To the first rhyme – this could be it:

    Ride ride ranke
    hesten hedder Blanke,
    føllet hedder Abildgrå,
    det skal xxx ride på;
    smid ham af, lad ham gå
    lige ned i den store å.

    meaning:
    Ride ride ranke,
    the horse’s name is Blanke,
    the foal is called Abildgraa,
    on it (boys or girls name) is going to ride;
    throw him/her off, let him/her go
    right down the big brook.

    We also have another one:

    Ride ride ranke til møllerens hus;
    der var ingen hjemme uden rotter og mus
    og to små drenge,
    der lå i deres senge,
    og to små hunde, der lå under bænken
    og sled i lænken og sa’ VOV. VOV, VOV!!

    meaning:

    Ride ride ranke to the miller’s house
    nobody was there beside a rat and a mouse
    and two little boys
    sleeping in their beds,
    and two little dogs, laying under the bench
    pulling on their chains, saying BOW-WOW WOW!

    Hope, you can use one of the above – rhyme number two I haven’t deciphered ;-) yet.

    Gurli

  4. Cindy Kooznetsoff (Henriksen) Says:

    My grandfather used to sing me the first song in danish when I was little. But I remember it going like this…( Please consider I don’t speak a lick of danish, but this is the general sounds of the words I remember) erea erea unka dons a burnin bunka, hines a burnin kellin ect…. I just know it was about an old lady and a pot of stew or something. At the end of the song he would say ” In zee big big big hole!” as he was bouncing me on his knee and when he said hole he would open up his knees and I would drop down. I would love it if someone out there knew the real version of this song, as my grandfather is 84 and when I ask him about it he can not remember as he has Alzheimer now. It would be wonderful if I could find his version so I could pass it down to my two sons:)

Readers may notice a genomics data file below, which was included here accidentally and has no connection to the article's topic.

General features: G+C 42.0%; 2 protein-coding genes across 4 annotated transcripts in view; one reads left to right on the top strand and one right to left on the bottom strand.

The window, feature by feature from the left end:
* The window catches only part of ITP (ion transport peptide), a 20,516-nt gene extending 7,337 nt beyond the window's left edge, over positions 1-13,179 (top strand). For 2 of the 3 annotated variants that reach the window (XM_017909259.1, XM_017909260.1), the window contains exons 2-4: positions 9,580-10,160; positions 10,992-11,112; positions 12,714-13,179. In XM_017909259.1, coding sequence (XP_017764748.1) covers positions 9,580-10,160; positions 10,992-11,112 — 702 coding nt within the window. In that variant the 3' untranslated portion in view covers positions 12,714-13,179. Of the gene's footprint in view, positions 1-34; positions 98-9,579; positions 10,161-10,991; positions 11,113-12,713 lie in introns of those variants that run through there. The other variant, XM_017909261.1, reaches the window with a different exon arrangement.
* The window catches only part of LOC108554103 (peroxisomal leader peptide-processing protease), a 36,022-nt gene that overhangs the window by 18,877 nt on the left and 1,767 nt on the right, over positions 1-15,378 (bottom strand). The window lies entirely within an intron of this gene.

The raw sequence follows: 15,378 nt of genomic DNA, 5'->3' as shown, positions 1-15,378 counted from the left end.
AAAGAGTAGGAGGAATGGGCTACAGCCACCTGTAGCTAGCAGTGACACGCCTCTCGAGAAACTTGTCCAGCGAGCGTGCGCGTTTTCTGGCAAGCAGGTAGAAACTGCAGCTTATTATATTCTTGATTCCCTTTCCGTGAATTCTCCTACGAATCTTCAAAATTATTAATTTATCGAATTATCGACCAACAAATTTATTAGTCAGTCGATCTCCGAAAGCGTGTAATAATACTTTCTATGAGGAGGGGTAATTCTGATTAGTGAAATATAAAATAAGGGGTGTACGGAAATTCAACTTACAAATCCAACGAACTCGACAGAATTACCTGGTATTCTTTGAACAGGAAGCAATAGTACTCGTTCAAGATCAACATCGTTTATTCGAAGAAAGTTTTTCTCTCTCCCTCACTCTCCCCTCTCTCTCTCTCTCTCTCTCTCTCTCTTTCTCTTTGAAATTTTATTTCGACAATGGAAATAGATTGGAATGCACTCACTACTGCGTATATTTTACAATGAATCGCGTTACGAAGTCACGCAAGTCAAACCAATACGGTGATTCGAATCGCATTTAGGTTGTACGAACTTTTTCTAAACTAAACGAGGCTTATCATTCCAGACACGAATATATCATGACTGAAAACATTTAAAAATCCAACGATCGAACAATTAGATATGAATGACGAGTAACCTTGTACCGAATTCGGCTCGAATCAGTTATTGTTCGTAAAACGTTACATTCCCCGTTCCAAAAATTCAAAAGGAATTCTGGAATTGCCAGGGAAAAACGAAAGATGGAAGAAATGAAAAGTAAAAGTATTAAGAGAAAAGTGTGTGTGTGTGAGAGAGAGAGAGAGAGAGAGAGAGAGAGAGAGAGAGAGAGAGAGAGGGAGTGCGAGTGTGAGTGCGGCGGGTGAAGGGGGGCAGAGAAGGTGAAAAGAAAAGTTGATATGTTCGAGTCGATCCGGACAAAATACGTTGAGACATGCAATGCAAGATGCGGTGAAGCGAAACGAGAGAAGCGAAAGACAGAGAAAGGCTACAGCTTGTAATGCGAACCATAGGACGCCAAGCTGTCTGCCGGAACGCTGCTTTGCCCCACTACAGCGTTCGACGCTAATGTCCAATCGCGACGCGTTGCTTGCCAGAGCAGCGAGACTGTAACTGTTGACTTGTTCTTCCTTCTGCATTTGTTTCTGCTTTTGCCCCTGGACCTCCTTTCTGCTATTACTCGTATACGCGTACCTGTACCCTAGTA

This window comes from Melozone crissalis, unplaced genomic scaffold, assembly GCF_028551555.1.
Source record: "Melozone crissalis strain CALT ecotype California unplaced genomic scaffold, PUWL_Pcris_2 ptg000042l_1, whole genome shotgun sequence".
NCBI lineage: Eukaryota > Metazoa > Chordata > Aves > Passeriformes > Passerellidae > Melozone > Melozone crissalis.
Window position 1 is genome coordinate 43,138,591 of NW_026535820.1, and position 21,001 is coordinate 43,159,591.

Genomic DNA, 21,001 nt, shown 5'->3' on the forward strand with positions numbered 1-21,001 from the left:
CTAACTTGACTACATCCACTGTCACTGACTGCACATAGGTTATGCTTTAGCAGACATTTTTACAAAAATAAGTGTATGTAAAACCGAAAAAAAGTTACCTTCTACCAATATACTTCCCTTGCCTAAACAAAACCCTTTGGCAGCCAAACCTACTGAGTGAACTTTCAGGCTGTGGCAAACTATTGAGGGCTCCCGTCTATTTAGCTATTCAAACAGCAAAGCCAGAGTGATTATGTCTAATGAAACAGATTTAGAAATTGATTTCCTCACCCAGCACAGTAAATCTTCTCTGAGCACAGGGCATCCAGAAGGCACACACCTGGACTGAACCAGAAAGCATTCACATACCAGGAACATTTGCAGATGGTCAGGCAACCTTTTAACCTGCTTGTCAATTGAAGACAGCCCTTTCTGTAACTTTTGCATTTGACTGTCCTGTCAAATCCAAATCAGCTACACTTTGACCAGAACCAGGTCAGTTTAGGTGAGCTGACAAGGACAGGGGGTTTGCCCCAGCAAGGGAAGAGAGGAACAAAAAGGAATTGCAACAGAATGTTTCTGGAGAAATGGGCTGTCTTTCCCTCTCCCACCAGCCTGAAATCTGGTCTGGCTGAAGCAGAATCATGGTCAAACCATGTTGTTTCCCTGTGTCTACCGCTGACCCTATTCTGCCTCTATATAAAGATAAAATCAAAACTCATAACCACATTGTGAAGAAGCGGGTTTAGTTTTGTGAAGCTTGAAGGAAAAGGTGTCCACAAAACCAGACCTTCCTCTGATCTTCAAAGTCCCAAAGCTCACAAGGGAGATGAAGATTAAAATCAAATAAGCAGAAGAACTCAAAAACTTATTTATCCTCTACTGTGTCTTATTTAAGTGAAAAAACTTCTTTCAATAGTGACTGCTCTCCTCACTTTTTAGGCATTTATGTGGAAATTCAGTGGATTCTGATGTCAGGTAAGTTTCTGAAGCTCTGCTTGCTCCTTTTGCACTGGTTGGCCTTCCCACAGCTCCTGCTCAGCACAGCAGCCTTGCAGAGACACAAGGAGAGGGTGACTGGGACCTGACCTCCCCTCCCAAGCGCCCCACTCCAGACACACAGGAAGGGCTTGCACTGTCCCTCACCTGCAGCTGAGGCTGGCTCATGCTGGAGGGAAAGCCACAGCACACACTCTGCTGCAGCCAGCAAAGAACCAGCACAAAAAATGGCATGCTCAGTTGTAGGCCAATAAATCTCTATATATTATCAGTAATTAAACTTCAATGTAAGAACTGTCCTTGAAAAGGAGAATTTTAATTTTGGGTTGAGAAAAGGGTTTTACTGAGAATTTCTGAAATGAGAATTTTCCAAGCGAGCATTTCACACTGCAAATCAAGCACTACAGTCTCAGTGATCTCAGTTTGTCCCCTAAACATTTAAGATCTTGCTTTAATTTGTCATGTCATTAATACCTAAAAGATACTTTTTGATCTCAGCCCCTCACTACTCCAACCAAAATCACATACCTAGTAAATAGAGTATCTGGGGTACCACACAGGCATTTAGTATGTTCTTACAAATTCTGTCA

5. Lance Anderson Says:

    I am trying to remember a song my mor mor sang to me about not going “potty” in you pants. I know the melody, and In the middle it says “skynde, skynde” or hurry, hurry don’t tice in your pants (buxa), and the ” this we can not have”. Ring a bell for anyone? It was sung to me in the 1950’s.

  6. Monica CAstner Says:

    my grandmother sang this song to my mother and she to me, I only know the phoneticly sounding song in Danish, but in English is starts with Mother dear where is my house? Mutter ker ver ist mi hose.. very poor I know. but the song stayis in my mind and would like to know the rest of it in Danish and English.l

  7. Marilyn Kinsey Says:

    I would love to know something about the words my Danish Grandfather recited while bouncing us on his knee: Humpety Skump, Humpety Skump, Humpety Humpety Humprty Skump” and at the end he would pretend to drop us between his legs. Strike a bell with anyone? Another thing he would say when we pouted “when you get married and your old man gets cross, send him to my house for some applesauce”. And the last one I wish I could remember better involves berries, like getting a bit of revenge if we were mad at someone, involving gooseberries, raspberries, and black and blue berries.